Group effect

Making sure that students assimilate what they are taught is one of the most important preoccupations of teachers. When students are successful in assimilating knowledge, they are able to use them meaningfully, either to answer exam questions, or face real-life situations.

Yet teachers find this task daunting. Often, teachers believe that this is only achievable by a few select students in the class. The rest are usually thought to be incapable of absorbing and using what they are exposed to. This situation could be remedied and changed.

Teachers need to understand that learning is enhanced by systematically approaching and addressing the needs of the human psyche to operate in groups. Apart from bridging social-emotional gaps among students, learning in groups significantly improves students’ ability to acquire, extend and use knowledge instinctively.

The difference

This is supported by the research conducted by German-American psychologist, who is also recognized as the founder of social psychology, Kurt Lewin. The study was first of its kind as it assessed group decision-making on the attitudes of women toward certain foodstuffs. In his early investigation, Lewin divided a group of housewives into a lecture group and discussion group. The objective of doing this was to change the women’s attitude toward a set of food items which they do not normally eat.

The first group was lectured about the various nutritional values of the food items and how they could be cooked in appetizing manner. The second group on the other hand was asked to discuss the subject as a group with a nutritional expert. Each group was then asked how many of its members planned to try these food items. In addition, a follow-up study was carried out on the subsequent buying behavior of the housewives.

It was found that 3 per cent of those in the lecture group had cooked and served the food items, while 32 per cent of those involved in the discussion did so. The results of the study clearly reveal that people working in groups tend to be more persuaded about an idea or concept compared to when they are given a sales speech (or lecture).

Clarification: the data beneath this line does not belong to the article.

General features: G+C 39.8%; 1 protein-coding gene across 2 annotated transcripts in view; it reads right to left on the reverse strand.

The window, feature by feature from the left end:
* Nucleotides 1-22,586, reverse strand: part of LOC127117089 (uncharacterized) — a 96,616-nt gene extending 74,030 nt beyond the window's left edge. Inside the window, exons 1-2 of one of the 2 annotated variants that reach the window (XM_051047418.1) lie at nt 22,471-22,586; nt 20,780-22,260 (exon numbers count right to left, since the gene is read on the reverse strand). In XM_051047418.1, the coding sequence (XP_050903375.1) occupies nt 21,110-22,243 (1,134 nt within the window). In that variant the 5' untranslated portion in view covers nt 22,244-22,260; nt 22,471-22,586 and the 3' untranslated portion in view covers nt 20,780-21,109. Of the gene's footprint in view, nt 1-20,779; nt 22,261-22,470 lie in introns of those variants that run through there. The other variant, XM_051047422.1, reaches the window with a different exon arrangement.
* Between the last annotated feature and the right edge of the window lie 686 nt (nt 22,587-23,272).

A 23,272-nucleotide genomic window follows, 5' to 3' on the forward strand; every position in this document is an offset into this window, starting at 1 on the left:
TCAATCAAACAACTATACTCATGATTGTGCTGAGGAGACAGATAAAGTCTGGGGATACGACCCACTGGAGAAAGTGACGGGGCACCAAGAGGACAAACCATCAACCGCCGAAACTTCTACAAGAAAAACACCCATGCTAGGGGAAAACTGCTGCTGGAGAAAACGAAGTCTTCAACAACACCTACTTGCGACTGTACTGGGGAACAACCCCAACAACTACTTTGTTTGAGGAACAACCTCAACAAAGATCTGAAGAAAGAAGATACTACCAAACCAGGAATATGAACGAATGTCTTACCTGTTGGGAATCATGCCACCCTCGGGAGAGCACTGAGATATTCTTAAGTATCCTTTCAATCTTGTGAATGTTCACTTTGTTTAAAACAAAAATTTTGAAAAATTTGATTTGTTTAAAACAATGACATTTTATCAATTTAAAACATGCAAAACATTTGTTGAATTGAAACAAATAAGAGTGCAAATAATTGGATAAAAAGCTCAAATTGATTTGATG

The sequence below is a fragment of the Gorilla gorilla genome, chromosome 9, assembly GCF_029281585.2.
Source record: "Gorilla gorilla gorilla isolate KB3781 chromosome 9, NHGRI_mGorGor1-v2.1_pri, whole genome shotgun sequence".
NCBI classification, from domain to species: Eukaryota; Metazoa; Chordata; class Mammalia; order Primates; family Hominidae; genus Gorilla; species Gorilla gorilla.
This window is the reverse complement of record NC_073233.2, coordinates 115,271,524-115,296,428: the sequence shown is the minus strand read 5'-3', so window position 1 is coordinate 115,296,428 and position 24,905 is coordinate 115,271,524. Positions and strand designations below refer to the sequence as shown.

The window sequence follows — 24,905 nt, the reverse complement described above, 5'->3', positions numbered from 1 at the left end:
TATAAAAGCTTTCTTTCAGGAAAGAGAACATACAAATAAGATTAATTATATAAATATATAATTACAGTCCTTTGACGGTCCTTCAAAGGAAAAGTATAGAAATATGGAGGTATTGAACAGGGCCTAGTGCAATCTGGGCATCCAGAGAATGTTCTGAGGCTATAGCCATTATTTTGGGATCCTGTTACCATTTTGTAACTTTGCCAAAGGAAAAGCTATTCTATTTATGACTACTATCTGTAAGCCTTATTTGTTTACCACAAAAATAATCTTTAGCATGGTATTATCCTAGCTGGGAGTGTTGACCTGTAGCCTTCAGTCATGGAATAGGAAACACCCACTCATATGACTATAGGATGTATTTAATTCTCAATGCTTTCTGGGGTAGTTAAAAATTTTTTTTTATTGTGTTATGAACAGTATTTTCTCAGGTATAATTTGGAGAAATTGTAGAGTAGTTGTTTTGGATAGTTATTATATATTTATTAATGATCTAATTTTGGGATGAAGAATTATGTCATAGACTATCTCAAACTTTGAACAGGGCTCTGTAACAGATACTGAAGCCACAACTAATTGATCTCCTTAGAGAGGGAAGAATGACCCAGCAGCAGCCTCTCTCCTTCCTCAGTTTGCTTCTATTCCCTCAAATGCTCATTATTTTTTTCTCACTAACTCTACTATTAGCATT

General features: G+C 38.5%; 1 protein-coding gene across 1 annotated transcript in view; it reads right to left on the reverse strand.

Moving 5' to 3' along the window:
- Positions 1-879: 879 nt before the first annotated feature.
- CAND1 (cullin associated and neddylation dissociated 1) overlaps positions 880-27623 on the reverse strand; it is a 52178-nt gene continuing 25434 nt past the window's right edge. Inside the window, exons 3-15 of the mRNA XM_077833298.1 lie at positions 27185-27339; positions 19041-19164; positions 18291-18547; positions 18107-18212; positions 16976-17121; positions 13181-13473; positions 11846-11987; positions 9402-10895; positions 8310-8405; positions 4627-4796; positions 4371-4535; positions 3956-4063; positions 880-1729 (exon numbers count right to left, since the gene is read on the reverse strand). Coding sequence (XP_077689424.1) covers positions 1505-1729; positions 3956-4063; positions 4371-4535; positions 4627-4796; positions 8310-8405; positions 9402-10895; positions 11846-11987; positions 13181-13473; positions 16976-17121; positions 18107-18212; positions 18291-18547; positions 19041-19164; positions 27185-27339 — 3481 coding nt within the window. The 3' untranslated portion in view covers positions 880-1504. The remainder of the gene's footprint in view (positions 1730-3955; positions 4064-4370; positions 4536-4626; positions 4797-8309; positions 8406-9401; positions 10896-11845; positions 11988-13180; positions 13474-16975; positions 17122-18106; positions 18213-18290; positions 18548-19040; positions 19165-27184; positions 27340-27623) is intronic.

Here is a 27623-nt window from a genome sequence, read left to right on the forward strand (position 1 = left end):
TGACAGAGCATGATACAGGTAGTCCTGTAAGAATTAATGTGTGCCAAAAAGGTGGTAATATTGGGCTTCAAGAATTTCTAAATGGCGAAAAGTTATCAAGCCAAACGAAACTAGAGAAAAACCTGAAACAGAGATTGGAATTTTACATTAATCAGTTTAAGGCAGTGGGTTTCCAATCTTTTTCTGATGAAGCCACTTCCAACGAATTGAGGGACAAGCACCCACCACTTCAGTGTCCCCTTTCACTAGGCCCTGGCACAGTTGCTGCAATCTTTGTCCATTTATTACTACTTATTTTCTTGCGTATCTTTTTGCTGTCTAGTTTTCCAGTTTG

Persuasion involves a great deal of interaction with materials being discussed, examination and re-examination of one’s existing or prior knowledge and personal justification (either emotional and/or rational) for choosing to believe in or adopt a new idea. Group discussions improve the processes involved in the assimilation and usage of knowledge across subjects and learning environments.

Kurt Lewin’s research findings apply directly to educational setting, particularly to teaching and learning because attitude change involves cognitive, emotional and behavioral aspects. In other words, when people commit to discussing, thinking, arguing about a concept and eventually taking their own stand, their learning of that concept is more effective compared to when they are being lectured to by a so-called expert.

Additionally, a positive change in cognition (thinking) leads to changes in emotion and behavior. Group discussions improve students’ capacity to acquire and use knowledge meaningfully and also changes their feelings toward the subject, teacher, and overall learning process. The same is reflected in the succeeding positive behaviors displayed by students. Students whose attitude toward learning is positive tend to enjoy learning and behave in ways that bring about enduring success, academically and otherwise.

Shifting the trend

Teachers who encourage group discussions provide equal opportunities to more (if not all) students in a class to understand lessons and succeed in exams. As was seen in Lewin’s research, the 3 per cent (lecture group) versus 32 per cent (group discussion) result clearly shows why students who are lectured to tend to under-perform compared to students who are allowed to actively interact with study materials through group discussions.

Leave a Reply

Your email address will not be published. Required fields are marked *